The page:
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Dissertation/Thesis Abstract

Potentially Active Faults in North Central Mongolia
by Vasquez, Elizabeth E., M.S., California State University, Long Beach, 2018, 93; 10743954
Abstract (Summary)

New fault systems have formed throughout Mongolia to accommodate North-South shortening brought on by the collision of the Eurasia and Indian plates. This study uses field measurements and observations, geomorphic indices, and Landsat data to determine whether faults in north-central Mongolia have experienced recent tectonic activity. Two field areas were studied to evaluate recent fault activity and to create geologic maps; Field Area 1 is approximately 2,300 km2 and located near the small town of Hishig-Ondur, and Field Area 2 is approximately 10,800 k2 and is located south of Field Area 1, just south of the Tuul River. There are two faults in Field Area 1 and four faults in Field Area 2 that show evidence of recent tectonic activity based on geomorphic observations observed during field investigations and hypsometric curve analysis using Landsat data.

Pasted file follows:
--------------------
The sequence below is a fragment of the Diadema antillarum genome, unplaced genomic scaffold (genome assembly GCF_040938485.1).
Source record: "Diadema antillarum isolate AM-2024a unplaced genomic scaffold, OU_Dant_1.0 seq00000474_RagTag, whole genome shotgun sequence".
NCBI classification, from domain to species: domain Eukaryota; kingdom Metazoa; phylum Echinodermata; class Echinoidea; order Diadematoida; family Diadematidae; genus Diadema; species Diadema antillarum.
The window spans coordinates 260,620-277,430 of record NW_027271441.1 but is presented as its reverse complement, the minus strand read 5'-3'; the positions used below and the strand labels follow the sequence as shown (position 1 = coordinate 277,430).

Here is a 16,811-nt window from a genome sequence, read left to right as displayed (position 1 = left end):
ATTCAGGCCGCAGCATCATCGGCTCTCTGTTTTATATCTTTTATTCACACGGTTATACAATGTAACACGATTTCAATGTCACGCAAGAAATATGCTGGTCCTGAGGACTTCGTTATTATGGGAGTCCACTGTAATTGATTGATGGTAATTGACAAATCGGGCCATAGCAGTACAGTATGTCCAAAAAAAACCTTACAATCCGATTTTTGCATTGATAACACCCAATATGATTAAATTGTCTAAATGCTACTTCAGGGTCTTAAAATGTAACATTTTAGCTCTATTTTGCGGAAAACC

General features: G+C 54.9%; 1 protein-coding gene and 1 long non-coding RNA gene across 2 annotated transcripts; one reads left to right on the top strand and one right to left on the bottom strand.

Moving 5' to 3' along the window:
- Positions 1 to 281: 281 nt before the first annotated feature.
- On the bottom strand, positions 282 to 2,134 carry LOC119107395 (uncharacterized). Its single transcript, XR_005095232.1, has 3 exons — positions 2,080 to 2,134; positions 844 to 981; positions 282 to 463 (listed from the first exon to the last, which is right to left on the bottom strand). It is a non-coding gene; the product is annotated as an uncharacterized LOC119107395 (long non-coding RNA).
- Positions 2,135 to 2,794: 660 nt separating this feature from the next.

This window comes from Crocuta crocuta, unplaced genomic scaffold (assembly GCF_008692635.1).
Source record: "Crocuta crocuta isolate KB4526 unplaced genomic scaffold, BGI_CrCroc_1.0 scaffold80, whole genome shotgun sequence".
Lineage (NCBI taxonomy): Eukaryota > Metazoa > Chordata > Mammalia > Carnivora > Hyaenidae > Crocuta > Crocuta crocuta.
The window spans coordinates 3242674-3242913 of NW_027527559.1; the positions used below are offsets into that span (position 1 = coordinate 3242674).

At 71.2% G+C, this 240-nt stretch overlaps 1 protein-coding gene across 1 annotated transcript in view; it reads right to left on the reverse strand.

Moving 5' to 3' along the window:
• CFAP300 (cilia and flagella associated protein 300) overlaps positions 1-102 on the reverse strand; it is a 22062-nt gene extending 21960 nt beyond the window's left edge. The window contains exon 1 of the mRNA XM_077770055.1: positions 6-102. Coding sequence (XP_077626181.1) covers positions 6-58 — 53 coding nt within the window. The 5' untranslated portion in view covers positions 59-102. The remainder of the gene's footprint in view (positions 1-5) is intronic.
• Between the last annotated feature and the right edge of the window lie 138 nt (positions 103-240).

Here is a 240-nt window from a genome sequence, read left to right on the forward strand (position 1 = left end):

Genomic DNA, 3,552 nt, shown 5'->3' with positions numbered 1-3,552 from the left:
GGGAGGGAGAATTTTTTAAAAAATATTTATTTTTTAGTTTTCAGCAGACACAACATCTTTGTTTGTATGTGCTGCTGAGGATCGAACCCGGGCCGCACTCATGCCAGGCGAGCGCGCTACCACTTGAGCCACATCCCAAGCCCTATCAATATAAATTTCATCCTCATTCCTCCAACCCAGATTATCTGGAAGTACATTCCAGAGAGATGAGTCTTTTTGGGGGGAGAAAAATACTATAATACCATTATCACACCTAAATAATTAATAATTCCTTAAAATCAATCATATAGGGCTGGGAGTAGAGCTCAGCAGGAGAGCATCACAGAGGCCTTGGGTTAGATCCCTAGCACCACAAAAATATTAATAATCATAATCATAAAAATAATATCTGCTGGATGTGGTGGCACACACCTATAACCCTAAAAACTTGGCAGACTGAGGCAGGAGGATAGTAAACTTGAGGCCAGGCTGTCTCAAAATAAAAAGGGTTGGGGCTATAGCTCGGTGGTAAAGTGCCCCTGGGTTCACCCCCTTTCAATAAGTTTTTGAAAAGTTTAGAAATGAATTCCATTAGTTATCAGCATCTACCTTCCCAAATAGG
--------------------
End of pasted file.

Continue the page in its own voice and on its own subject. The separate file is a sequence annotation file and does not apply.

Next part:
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Indexing (document details)
Advisor: Kelty, Thomas
Commitee: Behl, Richard J., Onderdonk, Nate
School: California State University, Long Beach
Department: Geological Sciences
School Location: United States -- California
Source: MAI 57/05M(E), Masters Abstracts International
Subjects: Geology, Geomorphology
Keywords: Altay Mountains, Central Asian Orogenic Belt, Geomorphology, Hishig-Ondur, Hypsometric curve analysis, Mongolia
Publication Number: 10743954
ISBN: 978-0-355-71558-3
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